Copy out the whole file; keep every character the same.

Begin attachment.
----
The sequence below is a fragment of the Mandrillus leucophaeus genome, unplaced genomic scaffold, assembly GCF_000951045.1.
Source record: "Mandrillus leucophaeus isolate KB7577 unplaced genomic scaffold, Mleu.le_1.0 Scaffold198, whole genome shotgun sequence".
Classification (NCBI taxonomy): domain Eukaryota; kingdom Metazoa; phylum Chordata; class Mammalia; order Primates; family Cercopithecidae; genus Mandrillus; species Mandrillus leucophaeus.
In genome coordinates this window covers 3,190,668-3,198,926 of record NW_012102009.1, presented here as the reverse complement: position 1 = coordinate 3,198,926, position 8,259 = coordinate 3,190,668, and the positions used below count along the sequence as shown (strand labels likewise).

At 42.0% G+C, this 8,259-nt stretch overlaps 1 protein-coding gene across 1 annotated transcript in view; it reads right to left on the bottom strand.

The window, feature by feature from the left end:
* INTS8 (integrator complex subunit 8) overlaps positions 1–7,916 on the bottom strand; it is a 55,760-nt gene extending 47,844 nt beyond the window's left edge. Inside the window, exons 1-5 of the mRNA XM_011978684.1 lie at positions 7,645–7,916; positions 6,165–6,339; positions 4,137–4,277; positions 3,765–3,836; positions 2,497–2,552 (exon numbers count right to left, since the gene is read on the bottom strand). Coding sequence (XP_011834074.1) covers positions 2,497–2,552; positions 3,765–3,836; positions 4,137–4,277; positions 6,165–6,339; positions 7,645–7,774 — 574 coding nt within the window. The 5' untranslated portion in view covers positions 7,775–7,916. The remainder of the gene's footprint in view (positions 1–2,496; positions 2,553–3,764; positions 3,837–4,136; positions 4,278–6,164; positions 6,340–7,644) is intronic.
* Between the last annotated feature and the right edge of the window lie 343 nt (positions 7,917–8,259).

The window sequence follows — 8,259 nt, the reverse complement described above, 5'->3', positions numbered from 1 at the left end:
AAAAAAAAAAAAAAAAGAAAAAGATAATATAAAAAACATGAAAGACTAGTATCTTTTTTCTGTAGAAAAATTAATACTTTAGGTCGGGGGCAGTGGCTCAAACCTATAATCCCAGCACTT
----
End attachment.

The sequence below is a fragment of the Mandrillus leucophaeus genome, unplaced genomic scaffold, assembly GCF_000951045.1.
Source record: "Mandrillus leucophaeus isolate KB7577 unplaced genomic scaffold, Mleu.le_1.0 Scaffold198, whole genome shotgun sequence".
Classification (NCBI taxonomy): domain Eukaryota; kingdom Metazoa; phylum Chordata; class Mammalia; order Primates; family Cercopithecidae; genus Mandrillus; species Mandrillus leucophaeus.
In genome coordinates this window covers 3,190,668-3,198,926 of record NW_012102009.1, presented here as the reverse complement: position 1 = coordinate 3,198,926, position 8,259 = coordinate 3,190,668, and the positions used below count along the sequence as shown (strand labels likewise).

At 42.0% G+C, this 8,259-nt stretch overlaps 1 protein-coding gene across 1 annotated transcript in view; it reads right to left on the bottom strand.

The window, feature by feature from the left end:
* INTS8 (integrator complex subunit 8) overlaps positions 1–7,916 on the bottom strand; it is a 55,760-nt gene extending 47,844 nt beyond the window's left edge. Inside the window, exons 1-5 of the mRNA XM_011978684.1 lie at positions 7,645–7,916; positions 6,165–6,339; positions 4,137–4,277; positions 3,765–3,836; positions 2,497–2,552 (exon numbers count right to left, since the gene is read on the bottom strand). Coding sequence (XP_011834074.1) covers positions 2,497–2,552; positions 3,765–3,836; positions 4,137–4,277; positions 6,165–6,339; positions 7,645–7,774 — 574 coding nt within the window. The 5' untranslated portion in view covers positions 7,775–7,916. The remainder of the gene's footprint in view (positions 1–2,496; positions 2,553–3,764; positions 3,837–4,136; positions 4,278–6,164; positions 6,340–7,644) is intronic.
* Between the last annotated feature and the right edge of the window lie 343 nt (positions 7,917–8,259).

The window sequence follows — 8,259 nt, the reverse complement described above, 5'->3', positions numbered from 1 at the left end:
AAAAAAAAAAAAAAAAGAAAAAGATAATATAAAAAACATGAAAGACTAGTATCTTTTTTCTGTAGAAAAATTAATACTTTAGGTCGGGGGCAGTGGCTCAAACCTATAATCCCAGCACTT